When it comes to travel wayfinding I’m old school—I use paper, as in maps and notes, and I talk to people. It’s not that I’m opposed to technology (although I am possibly the last non-grandmother alive still using a flip-phone), it’s just that technology can and will fail just when you need it most. How’s that fancy app working out for you when you climb out of an airplane with a dead phone and no WiFi? At any rate, I’m writing for you budget travelers who are more inclined to use public transportation than rent a car with GPS.
Here’s how to roll your travel connections with confidence:
- Carry a small notebook and write down all your airport connections, including the terminal, gate and flight number. If you’re able to get this information for your connecting flights in advance, do it. Sure, you may have a two hour layover, but plan as if a flight delay could reduced that leisurely layover down to a 20 minute sprint.
- Write down all the steps you’ll need to get from the airport to your hotel. Don’t forget to include where to catch your bus/train into town, the price of the ticket, where to buy the ticket, and walking directions from the bus/train stop to your room. If you’re traveling with someone else, review these steps together prior to departure and again before landing.
- Use Google Maps to print out walking instructions mapping the journey from wherever your bus/train stops to your hotel. If possible, cross reference the google map with a commercially printed map so you can see major landmarks. Again, it’s important to study this in advance, before you hit the pavement.
- Prior to departure, look at your hotel in Street View on Google Maps. If you’re slightly lost, it can really helpful to know what the building looks like.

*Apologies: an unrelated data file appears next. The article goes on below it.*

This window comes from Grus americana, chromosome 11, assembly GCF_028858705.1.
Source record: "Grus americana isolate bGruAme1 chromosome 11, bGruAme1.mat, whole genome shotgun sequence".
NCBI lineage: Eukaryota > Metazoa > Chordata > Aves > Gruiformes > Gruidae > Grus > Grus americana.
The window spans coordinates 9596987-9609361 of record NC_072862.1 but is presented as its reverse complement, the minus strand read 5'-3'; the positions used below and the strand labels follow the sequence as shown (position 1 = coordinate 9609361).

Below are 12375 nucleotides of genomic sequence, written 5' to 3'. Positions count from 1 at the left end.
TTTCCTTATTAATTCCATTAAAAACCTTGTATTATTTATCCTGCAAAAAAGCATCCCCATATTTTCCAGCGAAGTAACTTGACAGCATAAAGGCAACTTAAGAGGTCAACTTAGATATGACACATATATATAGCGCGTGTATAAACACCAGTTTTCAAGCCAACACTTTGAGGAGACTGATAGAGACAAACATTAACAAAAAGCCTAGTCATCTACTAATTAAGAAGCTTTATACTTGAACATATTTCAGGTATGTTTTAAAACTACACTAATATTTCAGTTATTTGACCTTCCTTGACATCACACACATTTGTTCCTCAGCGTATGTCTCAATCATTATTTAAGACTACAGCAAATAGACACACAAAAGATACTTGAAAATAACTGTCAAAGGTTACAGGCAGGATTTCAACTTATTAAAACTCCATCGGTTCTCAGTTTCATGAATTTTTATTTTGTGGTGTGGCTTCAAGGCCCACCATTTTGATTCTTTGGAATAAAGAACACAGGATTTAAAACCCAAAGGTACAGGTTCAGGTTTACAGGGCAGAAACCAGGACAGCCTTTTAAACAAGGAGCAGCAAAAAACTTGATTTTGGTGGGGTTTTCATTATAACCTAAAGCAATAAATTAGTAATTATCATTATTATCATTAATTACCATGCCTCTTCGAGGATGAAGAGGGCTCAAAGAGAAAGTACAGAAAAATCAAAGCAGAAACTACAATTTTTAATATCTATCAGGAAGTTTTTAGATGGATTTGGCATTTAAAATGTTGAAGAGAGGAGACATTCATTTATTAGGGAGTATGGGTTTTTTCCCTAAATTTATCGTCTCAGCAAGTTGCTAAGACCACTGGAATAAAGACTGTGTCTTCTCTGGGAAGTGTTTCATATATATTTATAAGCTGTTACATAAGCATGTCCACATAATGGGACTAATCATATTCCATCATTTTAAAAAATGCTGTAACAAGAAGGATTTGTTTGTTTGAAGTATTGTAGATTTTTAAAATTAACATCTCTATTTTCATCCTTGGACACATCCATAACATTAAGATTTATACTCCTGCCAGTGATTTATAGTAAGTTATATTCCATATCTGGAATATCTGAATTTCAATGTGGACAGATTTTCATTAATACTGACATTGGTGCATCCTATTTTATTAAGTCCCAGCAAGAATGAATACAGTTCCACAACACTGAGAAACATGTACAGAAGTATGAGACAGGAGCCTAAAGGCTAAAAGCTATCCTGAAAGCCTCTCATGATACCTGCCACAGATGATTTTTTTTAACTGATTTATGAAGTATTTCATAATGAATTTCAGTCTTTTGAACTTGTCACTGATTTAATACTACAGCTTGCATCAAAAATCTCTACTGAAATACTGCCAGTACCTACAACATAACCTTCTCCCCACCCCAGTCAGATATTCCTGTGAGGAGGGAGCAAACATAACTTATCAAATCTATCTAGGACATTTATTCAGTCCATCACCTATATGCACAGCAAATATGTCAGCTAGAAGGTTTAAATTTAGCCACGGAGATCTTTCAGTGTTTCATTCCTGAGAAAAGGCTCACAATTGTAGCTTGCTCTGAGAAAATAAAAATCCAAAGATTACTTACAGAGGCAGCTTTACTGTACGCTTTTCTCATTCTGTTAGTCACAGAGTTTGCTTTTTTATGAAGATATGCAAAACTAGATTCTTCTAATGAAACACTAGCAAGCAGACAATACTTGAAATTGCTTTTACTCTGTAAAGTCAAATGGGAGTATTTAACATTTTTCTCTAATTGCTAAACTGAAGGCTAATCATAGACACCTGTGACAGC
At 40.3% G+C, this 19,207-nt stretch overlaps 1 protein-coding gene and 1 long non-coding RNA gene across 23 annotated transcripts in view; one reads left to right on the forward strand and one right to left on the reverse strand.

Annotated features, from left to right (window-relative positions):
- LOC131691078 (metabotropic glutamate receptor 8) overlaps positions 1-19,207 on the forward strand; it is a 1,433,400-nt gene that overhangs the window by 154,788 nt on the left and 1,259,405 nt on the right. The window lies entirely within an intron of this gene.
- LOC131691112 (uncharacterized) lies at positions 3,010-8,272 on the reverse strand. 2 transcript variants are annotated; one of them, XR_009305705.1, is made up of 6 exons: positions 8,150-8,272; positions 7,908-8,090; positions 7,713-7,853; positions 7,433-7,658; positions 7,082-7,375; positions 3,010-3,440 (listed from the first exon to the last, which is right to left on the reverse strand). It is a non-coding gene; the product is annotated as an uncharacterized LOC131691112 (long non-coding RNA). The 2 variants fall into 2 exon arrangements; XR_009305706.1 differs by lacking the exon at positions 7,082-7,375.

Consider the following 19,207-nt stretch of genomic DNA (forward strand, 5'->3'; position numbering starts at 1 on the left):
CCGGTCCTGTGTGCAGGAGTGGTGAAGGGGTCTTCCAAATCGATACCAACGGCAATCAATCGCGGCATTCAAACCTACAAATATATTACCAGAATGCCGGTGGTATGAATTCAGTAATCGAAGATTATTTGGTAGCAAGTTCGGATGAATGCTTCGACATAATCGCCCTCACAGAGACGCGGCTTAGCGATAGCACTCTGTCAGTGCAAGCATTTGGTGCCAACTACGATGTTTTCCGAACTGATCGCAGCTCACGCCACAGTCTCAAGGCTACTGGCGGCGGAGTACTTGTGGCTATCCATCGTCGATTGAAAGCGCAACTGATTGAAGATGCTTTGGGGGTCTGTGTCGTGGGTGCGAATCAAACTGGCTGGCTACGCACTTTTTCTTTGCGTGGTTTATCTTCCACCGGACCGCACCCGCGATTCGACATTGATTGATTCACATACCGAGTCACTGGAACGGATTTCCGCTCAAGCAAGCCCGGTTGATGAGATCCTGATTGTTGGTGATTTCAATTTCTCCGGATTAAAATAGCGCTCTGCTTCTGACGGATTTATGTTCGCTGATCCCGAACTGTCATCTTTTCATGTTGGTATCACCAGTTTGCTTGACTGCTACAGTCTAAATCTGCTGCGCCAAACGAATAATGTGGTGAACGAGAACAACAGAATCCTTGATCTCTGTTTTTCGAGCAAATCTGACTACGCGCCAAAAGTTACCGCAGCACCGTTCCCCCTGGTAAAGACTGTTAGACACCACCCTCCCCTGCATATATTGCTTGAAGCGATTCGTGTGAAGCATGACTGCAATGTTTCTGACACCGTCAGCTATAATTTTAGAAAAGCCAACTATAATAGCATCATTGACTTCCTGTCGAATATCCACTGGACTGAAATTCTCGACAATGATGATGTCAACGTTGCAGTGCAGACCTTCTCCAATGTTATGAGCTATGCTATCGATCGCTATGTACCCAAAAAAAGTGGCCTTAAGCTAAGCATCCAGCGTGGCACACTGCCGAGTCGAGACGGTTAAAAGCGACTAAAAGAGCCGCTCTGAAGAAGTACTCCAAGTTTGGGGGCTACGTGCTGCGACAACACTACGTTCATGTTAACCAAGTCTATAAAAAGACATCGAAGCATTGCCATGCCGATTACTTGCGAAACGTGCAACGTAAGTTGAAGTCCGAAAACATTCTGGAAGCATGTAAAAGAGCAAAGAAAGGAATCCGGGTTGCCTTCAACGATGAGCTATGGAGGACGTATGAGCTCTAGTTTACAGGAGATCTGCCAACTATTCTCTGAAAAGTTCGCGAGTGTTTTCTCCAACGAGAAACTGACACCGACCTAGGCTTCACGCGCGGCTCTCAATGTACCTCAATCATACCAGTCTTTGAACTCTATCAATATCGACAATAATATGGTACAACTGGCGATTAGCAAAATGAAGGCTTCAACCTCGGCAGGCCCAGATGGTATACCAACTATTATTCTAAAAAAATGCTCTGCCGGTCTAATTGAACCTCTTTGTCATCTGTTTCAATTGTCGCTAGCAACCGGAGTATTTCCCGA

- For early morning departures, locate your bus or train stop in advance. For example, on our last trip one of our buses departed at 5:45 am. We walked to the bus station the night before, found the level and departure gate for the bus, and then timed our walk back to the room so we’d know how early to leave in the morning. This is a good plan for large train stations too.
- Beware of bus connections in rural areas. Twice in the past year we’ve been waiting for a local bus at the right place and time, only to watch helplessly while the bus sped by…on the other side of the street. The best way to avoid this situation is to ask your bus driver in advance. Let’s say you catch a bus from a train station and are departing at Tiny Village. Before getting off the bus in Tiny Village, ask the driver, “We need to take this bus to the station tomorrow morning. Where is the stop?”
- Allow extra time for all transportation connections. Avoid tight layovers whenever possible.
- Carry the location and phone number of your hotel with you at all times, and don’t forget to write down your room number when you check in. I make a small printout of our itinerary, complete with hotel addresses and phone numbers, and we each keep a copy of it in our moneybelts.
- Have a backup plan. In case you miss your train, write down the time of the next train to your destination. And oh yeah, if you’re in a rural area and you’ve missed the only bus out, you’ll be really glad to have the phone number of a local taxi company on hand.
- Talk to people. A couple of years ago we we traveling in France and our train was delayed. As we approached our connection, we despaired that we would most certainly miss our next train. We struck up a conversation with a French man from the area and he kindly located a conductor and had him look up our next train’s track number. Armed with the track number, we were able to dash out at the station and catch our connecting train with 30 seconds to spare.
I know, you’re thinking all this is a bit OCD. Trust me: even the most straightforward travel connection can become overwhelming when you factor in jet lag, stress, bad weather, language barriers and the disorientation that comes with being in a foreign country. Another important consideration is safety. Regardless of your destination, transportation hubs are ground zero for scam artists and pickpockets. You don’t want to stand around looking confused and vulnerable. Do your homework in advance and you’ll stay safe, save money, and maximize your valuable vacation time.
What are your favorite old school wayfinding tips?
When you’re en-route from one destination to the next, review your walking directions and get oriented with a town map. Or……scratch that, just take a nap.